How can you handle forced early retirement?

Published 10:01 am Tuesday, January 9, 2024

When you plan to retire at a certain age, you can follow a strategy that incorporates your investment moves, your health insurance and other factors. But what happens if you’re forced to retire earlier than you anticipated?

Unfortunately, this situation is not that uncommon. About 40% of Americans say they have been forced into retirement, according to a recent survey from Edward Jones and Morning Consult, a research firm. If this were to happen to you because of a layoff, company downsizing or a health issue, would you be prepared to maintain your lifestyle today — and in the future?

Everyone’s situation is different. If your forced retirement happened only a short time before you actually expected to retire, you might not need to take any steps at all. But if it was a matter of a year or more, you may need to look into the following areas:

• Cash flow – Obviously, a sudden, unexpected loss of employment will affect your cash flow. And if yours was the only source of income for your household, the situation could be especially concerning. Still, you may well have options that can help. You might find a part-time job, for one thing — many employers hire seniors for various types of service-oriented work. And if you’ve built an emergency fund containing several months’ worth of living expenses, now might be the time to tap into it. You also might need to start withdrawing funds from your IRA and 401(k), though, ideally, you’d like to delay this move as long as possible, as these withdrawals may be taxable.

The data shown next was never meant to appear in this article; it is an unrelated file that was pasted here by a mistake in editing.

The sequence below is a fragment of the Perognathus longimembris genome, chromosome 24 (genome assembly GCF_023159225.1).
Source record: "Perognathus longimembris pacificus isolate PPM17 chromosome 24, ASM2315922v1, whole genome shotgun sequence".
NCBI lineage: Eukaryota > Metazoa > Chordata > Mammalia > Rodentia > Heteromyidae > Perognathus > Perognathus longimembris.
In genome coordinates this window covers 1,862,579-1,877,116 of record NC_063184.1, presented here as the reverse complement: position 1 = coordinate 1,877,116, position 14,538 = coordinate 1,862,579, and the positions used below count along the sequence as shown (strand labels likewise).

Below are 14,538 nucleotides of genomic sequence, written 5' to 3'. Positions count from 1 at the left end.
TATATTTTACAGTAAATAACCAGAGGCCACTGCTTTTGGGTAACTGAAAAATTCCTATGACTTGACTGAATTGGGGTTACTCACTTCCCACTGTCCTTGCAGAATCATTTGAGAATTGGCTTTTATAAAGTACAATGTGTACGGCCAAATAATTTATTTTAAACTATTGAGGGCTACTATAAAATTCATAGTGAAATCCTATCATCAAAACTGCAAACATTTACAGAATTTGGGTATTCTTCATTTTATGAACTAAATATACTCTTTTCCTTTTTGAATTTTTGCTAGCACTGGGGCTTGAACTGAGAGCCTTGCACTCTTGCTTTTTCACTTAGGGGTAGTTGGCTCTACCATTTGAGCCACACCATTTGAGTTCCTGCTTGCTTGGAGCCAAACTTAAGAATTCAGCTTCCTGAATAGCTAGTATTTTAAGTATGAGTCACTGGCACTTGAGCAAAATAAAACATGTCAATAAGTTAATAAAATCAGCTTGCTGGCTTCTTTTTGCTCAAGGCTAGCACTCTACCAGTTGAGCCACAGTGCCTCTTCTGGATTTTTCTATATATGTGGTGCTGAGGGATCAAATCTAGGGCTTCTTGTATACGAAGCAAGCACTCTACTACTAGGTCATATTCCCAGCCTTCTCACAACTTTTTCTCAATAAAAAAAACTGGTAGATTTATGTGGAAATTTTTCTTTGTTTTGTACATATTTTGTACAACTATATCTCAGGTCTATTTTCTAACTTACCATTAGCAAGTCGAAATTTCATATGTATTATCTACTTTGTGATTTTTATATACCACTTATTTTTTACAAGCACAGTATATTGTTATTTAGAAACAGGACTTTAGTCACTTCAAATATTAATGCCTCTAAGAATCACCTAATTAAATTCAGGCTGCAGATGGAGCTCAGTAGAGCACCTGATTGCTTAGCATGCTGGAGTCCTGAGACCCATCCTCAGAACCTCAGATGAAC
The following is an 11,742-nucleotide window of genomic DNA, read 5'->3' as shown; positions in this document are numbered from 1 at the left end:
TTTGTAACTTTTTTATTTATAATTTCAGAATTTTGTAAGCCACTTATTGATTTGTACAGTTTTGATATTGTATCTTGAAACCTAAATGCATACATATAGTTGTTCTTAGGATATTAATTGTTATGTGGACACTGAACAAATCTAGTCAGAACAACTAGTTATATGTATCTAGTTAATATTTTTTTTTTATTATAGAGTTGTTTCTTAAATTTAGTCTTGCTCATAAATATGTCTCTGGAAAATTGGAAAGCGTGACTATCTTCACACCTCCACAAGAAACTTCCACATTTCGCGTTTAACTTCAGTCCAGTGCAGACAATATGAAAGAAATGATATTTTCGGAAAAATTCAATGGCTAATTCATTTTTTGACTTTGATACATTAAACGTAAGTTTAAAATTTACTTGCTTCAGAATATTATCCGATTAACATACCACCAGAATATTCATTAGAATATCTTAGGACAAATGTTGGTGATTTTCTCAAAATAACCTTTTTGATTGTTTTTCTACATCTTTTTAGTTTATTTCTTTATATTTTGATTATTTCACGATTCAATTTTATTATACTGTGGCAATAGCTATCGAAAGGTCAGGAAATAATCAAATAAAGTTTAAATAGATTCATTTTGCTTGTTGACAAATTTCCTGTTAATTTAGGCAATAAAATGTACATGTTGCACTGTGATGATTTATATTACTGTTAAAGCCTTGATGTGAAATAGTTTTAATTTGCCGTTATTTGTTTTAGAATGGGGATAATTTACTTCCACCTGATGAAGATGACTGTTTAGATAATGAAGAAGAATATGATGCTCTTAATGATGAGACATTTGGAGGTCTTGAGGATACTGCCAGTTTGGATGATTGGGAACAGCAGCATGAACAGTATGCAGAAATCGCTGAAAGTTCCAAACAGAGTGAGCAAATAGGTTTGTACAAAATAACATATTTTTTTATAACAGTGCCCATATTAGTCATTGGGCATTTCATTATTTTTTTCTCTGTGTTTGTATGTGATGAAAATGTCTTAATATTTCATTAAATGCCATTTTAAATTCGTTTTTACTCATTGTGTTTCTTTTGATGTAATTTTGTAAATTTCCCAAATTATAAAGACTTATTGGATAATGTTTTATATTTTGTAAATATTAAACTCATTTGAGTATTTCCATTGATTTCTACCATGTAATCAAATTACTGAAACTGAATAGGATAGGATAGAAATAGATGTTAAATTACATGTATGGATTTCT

• Health insurance – Health insurance can be a major concern if you face an unexpectedly early retirement. Once you’re 65, you’ll be eligible for Medicare, but what if you haven’t reached that age? Through the COBRA legislation, you might be able to remain on your employer-based health insurance for a while — typically 18 months after your job ends. However, COBRA is expensive: If you’re qualified, you might have to pay the entire premium for coverage, up to 102% of the cost of the plan, according to the U.S. Department of Labor. If you’re married, you might be able to get on your spouse’s health insurance, but if this option isn’t available, you could explore a Marketplace plan by visiting the healthcare.gov website.

• Social Security – A forced early retirement could affect your decision on when to start taking Social Security. You’re eligible to begin collecting payments at 62, but your checks will be considerably bigger if you wait until your full retirement age, which is likely between 66 and 67, depending on when you were born. If your sudden retirement puts you in a real cash crunch, you might have to start taking payments regardless of your age, but if you have enough in savings, or your spouse’s income is enough to keep you afloat, you may want to wait as long as possible so you can get the larger checks. Of course, if your retirement comes while you’re still several years away from Social Security eligibility, you won’t have to make this now-or-later decision right away.

Being forced to retire before you planned can certainly be challenging. But by looking at the options available to you, in terms of finances and health insurance, you may well find choices that can help you minimize the disruption to your life.

This article was written by Edward Jones for use by your local Edward Jones Financial Advisor.

Edward Jones, Member SIPC